Monday, November 17, 2008


67. Galleries

In the normal course of things you will eventually start to think about whether or not you should try to sell your work through a gallery. This can be a difficult decision for many artists and, frankly, the galleries don’t make it any easier, and for several reasons.
First off, galleries will generally try to give the impression that their inventory is extraordinarily good and its stable of artists tremendously talented. Presenting your work and yourself to the gallery’s jury process can be quite daunting. Second, the gallery generally does not buy your work but merely displays it “on consignment.” So getting your work into the gallery doesn’t actually put any money in your pocket. Third, when a piece does sell, the gallery will keep 50% of the sale price (though some galleries take smaller percentages) and will pay you your share some time next month (if you’re lucky). Particularly for work that sells quickly, or effortlessly, it can be hard for an artist to believe that the gallery really earned its 50%. And fourth, horror stories abound of galleries failing to send checks, damaging work, or letting work languish in storage rooms.
If you are earning enough money selling your work yourself you probably don't have much reason to even approach a gallery about selling your work. It’s really not all that prestigious (with a few exceptions) to be represented by a gallery. It can, however, be a convenience.
When you sell your own work retail it doesn’t take long before you begin to see the hidden costs associated with earning the full retail price. If you have a storefront, there are rent and utility costs. If you’re travelling to fairs, there are booth and jury fees, as well as motels and travel expenses. One year I calculated having spent 89 days on the road selling my work. Aside from the disruption to home life, those were days spent away from the studio, thus reducing my total productivity for the year.
Further, fairs do not always attract “financially-empowered, action-oriented” buyers as well as a successful gallery does. How expensive is your work? A gallery patron may return several times, over the course of weeks, before writing out a big check. Customers at fairs do not have that luxury of time and will often leave without making the big purchase. If you’ve found a fair where expensive pieces are being sold, cherish it, and make doubly sure to have work there worthy of the customers’ interest.
Having your work in a gallery gives you two valuable gifts of time. It gives your work the time it needs to be noticed, appreciated, and purchased. And it gives you more time in the studio. Good galleries can also give you important feedback about the sorts of things that are selling and the candid observations of customers uninhibited by the artist’s presence. You will quickly notice the differences between truly excellent galleries and simply average ones.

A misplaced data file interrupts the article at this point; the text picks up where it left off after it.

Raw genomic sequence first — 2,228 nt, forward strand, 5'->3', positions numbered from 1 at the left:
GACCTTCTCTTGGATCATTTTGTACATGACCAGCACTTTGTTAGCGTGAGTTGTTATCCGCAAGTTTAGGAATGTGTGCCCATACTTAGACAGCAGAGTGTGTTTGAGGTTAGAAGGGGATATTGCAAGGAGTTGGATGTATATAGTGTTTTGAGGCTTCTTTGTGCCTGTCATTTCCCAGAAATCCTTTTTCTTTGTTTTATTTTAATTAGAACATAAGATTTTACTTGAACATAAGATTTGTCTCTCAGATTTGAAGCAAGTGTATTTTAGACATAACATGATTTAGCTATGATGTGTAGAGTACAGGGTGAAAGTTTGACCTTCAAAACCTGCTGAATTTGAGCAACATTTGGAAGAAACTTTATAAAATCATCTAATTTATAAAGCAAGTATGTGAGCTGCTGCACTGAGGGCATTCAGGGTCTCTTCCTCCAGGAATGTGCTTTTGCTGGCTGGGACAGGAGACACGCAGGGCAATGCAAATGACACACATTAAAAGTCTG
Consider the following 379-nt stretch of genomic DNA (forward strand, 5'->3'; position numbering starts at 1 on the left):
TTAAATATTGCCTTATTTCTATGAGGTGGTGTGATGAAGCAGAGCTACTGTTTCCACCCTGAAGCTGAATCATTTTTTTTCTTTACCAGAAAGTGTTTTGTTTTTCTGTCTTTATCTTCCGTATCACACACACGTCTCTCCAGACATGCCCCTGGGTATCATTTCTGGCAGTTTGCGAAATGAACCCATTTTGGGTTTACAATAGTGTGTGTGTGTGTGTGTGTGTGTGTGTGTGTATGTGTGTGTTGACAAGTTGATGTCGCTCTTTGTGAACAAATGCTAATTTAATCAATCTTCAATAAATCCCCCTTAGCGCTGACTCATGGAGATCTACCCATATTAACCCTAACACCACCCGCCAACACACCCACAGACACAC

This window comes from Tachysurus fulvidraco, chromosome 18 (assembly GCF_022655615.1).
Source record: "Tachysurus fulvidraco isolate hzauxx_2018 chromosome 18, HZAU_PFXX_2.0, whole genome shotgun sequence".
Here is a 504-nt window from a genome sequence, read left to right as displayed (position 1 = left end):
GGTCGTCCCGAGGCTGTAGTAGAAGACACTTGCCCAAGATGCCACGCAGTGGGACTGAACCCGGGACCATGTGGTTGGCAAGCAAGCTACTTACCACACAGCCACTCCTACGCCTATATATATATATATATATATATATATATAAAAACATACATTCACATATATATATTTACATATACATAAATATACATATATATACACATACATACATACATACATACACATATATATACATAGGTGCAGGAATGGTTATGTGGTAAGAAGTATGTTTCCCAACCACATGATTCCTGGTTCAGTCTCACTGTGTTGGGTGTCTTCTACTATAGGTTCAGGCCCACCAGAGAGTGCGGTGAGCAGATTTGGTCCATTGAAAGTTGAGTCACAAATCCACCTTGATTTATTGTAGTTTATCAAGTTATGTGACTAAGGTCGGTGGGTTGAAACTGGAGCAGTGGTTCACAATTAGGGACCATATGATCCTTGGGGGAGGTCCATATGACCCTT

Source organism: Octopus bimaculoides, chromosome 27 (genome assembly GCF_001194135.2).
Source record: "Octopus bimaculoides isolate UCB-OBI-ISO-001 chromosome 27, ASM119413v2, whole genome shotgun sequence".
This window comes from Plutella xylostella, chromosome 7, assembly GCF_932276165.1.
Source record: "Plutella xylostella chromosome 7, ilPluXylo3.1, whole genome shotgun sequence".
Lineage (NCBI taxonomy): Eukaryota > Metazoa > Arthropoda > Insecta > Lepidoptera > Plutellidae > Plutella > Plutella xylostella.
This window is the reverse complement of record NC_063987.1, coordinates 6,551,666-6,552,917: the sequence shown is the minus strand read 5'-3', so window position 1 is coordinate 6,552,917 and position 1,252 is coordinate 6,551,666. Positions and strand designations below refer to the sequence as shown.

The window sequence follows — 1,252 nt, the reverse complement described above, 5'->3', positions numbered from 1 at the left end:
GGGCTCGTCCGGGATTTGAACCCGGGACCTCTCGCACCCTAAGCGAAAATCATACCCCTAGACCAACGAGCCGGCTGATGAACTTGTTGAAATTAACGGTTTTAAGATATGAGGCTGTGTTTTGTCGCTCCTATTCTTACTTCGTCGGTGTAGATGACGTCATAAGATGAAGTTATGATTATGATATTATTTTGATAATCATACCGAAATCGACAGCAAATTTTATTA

Whenever possible (before even asking about their jury procedures) go to the gallery and observe the setting, the work, and the staff. Galleries will often have a theme or a direction to their inventory. Does your work fit in? Does it fit in too well? I have twice had admittance denied because my works bore “too close a resemblance to the work of other artists already represented.” At least they were polite. Don’t waste everyone’s time trying to get into inappropriate galleries or galleries you don’t really want to support with your work.
Once you’re in somewhere, stay in touch. Bring in fresh work and remove the stale. (It can go to a different gallery, in a different city, where it will be “new” again.) Talk to the staff about the work, the market, developments in your life, etc. They need story material to share with potential customers when they’re ‘chatting them up’ about your work. Your fates are now linked, the artist and the gallery, and they need their 50% (for rent, utilities, taxes, salaries, credit card fees, and advertising) just as much as you need yours. Occasionally a gallery manager will ask if I’m willing to haggle at all on my prices. I generally answer, “Yes, but be greedy. It’s your money you’re giving away, too.” They invariably smile. I’m sure that most of their artists fail to see the underlying partnership at work, the shared effort and shared success. Do your best to be a good ally and choose galleries that you really want to support.

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